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WHO WE ARE…

The Norfolk Chapter of the FBI Citizens Academy Alumni Association is a community-based and supported organization, distinct and separate from the FBI. We are designed to promote a safer community through community service projects and a process of educating business, labor, media, medical, minority, religious, government, senior citizens, and other community leaders about law enforcement, with particular emphasis on the mission, resources, and limitations of the FBI. Want to find out first hand how the FBI works? Hear how the Bureau tracks down spies and terrorists? Learn how to collect and preserve evidence? See what it is like to fire a weapon and put yourself in the shoes of a Special Agent making a split-second, life-or-death decision

If you are a leader in your community, you just might be able to do that and more––through an FBI Citizens Academy, available in all 56 of our field offices.

Guidelines for Nomination

Who attends? Business, civic, and religious leaders, each nominated by a Bureau employee or a previous Academy graduate. You must be at least 21 years old (with no prior felony convictions) and must live and work in the area covered by the field office sponsoring the academy.  Selection is competitive and is based on your current community service activities, your potential to be a “force multiplier” and a commitment to stay involved via the Citizens Academy Alumni Association.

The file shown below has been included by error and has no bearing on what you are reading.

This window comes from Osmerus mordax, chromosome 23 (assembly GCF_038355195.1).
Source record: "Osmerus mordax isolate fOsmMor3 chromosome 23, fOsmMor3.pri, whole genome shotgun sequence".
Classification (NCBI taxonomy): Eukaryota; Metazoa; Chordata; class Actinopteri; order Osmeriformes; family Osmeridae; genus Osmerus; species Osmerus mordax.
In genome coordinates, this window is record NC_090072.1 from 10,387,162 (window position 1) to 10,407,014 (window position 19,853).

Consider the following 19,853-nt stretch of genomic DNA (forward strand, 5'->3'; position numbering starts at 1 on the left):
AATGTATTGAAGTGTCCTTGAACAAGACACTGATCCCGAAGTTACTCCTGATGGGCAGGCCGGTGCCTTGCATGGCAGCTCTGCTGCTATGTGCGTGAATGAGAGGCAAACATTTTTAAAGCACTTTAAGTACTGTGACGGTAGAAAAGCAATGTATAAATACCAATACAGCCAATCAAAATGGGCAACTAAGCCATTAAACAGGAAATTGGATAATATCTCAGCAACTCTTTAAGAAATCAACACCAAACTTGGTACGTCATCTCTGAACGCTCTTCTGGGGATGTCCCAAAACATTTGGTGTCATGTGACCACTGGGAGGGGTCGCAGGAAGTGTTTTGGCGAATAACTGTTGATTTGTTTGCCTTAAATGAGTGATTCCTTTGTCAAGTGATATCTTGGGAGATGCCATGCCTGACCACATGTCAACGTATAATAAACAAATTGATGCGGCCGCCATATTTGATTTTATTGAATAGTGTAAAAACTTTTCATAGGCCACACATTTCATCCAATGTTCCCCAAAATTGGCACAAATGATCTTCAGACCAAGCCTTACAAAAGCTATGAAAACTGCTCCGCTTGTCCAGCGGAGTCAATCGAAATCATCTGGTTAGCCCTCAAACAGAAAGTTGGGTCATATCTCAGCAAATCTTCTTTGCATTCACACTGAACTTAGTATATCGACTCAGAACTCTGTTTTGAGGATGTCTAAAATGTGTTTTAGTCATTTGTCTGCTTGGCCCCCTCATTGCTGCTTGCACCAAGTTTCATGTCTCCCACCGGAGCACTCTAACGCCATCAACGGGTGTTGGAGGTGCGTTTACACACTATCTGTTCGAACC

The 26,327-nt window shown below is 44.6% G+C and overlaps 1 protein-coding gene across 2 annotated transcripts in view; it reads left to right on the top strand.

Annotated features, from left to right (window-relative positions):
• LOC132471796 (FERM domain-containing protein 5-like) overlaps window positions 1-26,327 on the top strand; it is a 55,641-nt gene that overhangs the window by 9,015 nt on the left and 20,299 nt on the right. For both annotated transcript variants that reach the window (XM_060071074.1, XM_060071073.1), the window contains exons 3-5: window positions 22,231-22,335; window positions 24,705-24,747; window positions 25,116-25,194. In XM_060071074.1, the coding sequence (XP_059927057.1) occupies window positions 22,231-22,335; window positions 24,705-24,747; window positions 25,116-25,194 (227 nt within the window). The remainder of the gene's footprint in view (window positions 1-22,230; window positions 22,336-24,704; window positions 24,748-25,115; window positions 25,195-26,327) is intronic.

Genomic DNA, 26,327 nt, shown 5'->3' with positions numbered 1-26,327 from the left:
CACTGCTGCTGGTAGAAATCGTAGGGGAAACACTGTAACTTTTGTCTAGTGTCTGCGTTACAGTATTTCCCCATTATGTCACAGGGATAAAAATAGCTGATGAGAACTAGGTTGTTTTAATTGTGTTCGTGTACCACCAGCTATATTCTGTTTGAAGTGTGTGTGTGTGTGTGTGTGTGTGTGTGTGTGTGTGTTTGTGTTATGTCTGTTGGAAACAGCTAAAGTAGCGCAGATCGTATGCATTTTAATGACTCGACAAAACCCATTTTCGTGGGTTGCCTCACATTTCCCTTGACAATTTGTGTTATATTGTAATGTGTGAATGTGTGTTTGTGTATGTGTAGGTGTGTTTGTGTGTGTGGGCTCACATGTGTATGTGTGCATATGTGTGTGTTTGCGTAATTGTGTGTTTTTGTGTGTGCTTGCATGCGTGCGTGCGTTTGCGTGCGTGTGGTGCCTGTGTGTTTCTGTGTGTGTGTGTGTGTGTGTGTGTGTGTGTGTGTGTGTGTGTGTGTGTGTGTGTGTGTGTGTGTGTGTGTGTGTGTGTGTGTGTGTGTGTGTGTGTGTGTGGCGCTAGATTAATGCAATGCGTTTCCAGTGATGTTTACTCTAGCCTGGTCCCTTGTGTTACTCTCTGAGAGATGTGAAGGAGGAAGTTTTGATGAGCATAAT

Please Note: Because classified techniques used in criminal and national security cases are discussed, nominees must undergo a background check and get an interim security clearance.

Who teaches? Special Agents in Charge of that field office, their senior managers and senior agent experts.

For how long? Classes generally meet 10 times (eight on weeknights and two on Saturday) for three hours each session. Each session has around 20-30 students.

What you will learn

  • Norfolk Chapter of the FBI Citizens Academy are taught by Special Agents in Charge of that field office, their senior managers and senior agent experts.(I moved this copy here)
  • Practical problems involving evidence collection and preservation.
  • FBI jurisdiction and congressional oversight.
  • Structure and operation of FBI field offices and satellite agencies.
  • Fingerprint, forensic, technology, training, and other services
  • Policies and issues: ethics, discipline, communications, drug enforcement, civil rights, and future criminal trends.
  • Classes generally meet 10 times (eight on weeknights and two on Saturday) for three hours each session. Each session has around 20-24 students.